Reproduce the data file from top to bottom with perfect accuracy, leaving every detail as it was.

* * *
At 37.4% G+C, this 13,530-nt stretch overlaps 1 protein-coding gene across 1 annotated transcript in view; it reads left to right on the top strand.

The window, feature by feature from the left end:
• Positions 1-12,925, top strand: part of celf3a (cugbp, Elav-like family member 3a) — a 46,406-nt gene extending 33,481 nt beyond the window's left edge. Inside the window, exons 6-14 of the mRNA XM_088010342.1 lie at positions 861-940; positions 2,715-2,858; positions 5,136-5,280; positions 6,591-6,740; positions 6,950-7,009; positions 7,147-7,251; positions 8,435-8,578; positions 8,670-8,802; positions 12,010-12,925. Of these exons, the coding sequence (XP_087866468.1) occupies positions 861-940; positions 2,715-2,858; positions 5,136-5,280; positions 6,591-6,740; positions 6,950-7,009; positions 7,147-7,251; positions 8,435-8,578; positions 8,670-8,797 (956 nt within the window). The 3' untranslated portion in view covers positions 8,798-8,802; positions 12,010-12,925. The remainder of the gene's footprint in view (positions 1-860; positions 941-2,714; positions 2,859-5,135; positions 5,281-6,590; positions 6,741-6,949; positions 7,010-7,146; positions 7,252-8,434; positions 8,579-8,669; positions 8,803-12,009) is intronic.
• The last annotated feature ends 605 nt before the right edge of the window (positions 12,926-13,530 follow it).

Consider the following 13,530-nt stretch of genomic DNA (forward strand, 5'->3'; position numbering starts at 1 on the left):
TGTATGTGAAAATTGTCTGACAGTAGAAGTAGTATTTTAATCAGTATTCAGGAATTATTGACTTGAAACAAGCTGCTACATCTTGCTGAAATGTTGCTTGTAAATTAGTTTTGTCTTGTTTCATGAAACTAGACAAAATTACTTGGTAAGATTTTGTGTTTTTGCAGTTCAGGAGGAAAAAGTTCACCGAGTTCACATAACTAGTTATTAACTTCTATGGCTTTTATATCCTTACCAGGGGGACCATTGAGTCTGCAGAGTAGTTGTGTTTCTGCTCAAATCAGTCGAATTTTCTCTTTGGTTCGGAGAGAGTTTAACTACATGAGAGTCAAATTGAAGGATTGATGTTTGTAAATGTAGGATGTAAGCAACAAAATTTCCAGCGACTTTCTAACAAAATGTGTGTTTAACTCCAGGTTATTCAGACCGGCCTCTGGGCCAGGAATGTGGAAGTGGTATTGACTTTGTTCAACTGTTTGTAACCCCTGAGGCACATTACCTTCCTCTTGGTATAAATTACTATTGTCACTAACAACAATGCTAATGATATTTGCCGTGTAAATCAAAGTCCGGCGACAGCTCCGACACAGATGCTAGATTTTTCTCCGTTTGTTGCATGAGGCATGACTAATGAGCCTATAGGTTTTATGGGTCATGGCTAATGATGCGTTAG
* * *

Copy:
At 37.4% G+C, this 13,530-nt stretch overlaps 1 protein-coding gene across 1 annotated transcript in view; it reads left to right on the top strand.

The window, feature by feature from the left end:
• Positions 1-12,925, top strand: part of celf3a (cugbp, Elav-like family member 3a) — a 46,406-nt gene extending 33,481 nt beyond the window's left edge. Inside the window, exons 6-14 of the mRNA XM_088010342.1 lie at positions 861-940; positions 2,715-2,858; positions 5,136-5,280; positions 6,591-6,740; positions 6,950-7,009; positions 7,147-7,251; positions 8,435-8,578; positions 8,670-8,802; positions 12,010-12,925. Of these exons, the coding sequence (XP_087866468.1) occupies positions 861-940; positions 2,715-2,858; positions 5,136-5,280; positions 6,591-6,740; positions 6,950-7,009; positions 7,147-7,251; positions 8,435-8,578; positions 8,670-8,797 (956 nt within the window). The 3' untranslated portion in view covers positions 8,798-8,802; positions 12,010-12,925. The remainder of the gene's footprint in view (positions 1-860; positions 941-2,714; positions 2,859-5,135; positions 5,281-6,590; positions 6,741-6,949; positions 7,010-7,146; positions 7,252-8,434; positions 8,579-8,669; positions 8,803-12,009) is intronic.
• The last annotated feature ends 605 nt before the right edge of the window (positions 12,926-13,530 follow it).

Consider the following 13,530-nt stretch of genomic DNA (forward strand, 5'->3'; position numbering starts at 1 on the left):
TGTATGTGAAAATTGTCTGACAGTAGAAGTAGTATTTTAATCAGTATTCAGGAATTATTGACTTGAAACAAGCTGCTACATCTTGCTGAAATGTTGCTTGTAAATTAGTTTTGTCTTGTTTCATGAAACTAGACAAAATTACTTGGTAAGATTTTGTGTTTTTGCAGTTCAGGAGGAAAAAGTTCACCGAGTTCACATAACTAGTTATTAACTTCTATGGCTTTTATATCCTTACCAGGGGGACCATTGAGTCTGCAGAGTAGTTGTGTTTCTGCTCAAATCAGTCGAATTTTCTCTTTGGTTCGGAGAGAGTTTAACTACATGAGAGTCAAATTGAAGGATTGATGTTTGTAAATGTAGGATGTAAGCAACAAAATTTCCAGCGACTTTCTAACAAAATGTGTGTTTAACTCCAGGTTATTCAGACCGGCCTCTGGGCCAGGAATGTGGAAGTGGTATTGACTTTGTTCAACTGTTTGTAACCCCTGAGGCACATTACCTTCCTCTTGGTATAAATTACTATTGTCACTAACAACAATGCTAATGATATTTGCCGTGTAAATCAAAGTCCGGCGACAGCTCCGACACAGATGCTAGATTTTTCTCCGTTTGTTGCATGAGGCATGACTAATGAGCCTATAGGTTTTATGGGTCATGGCTAATGATGCGTTAG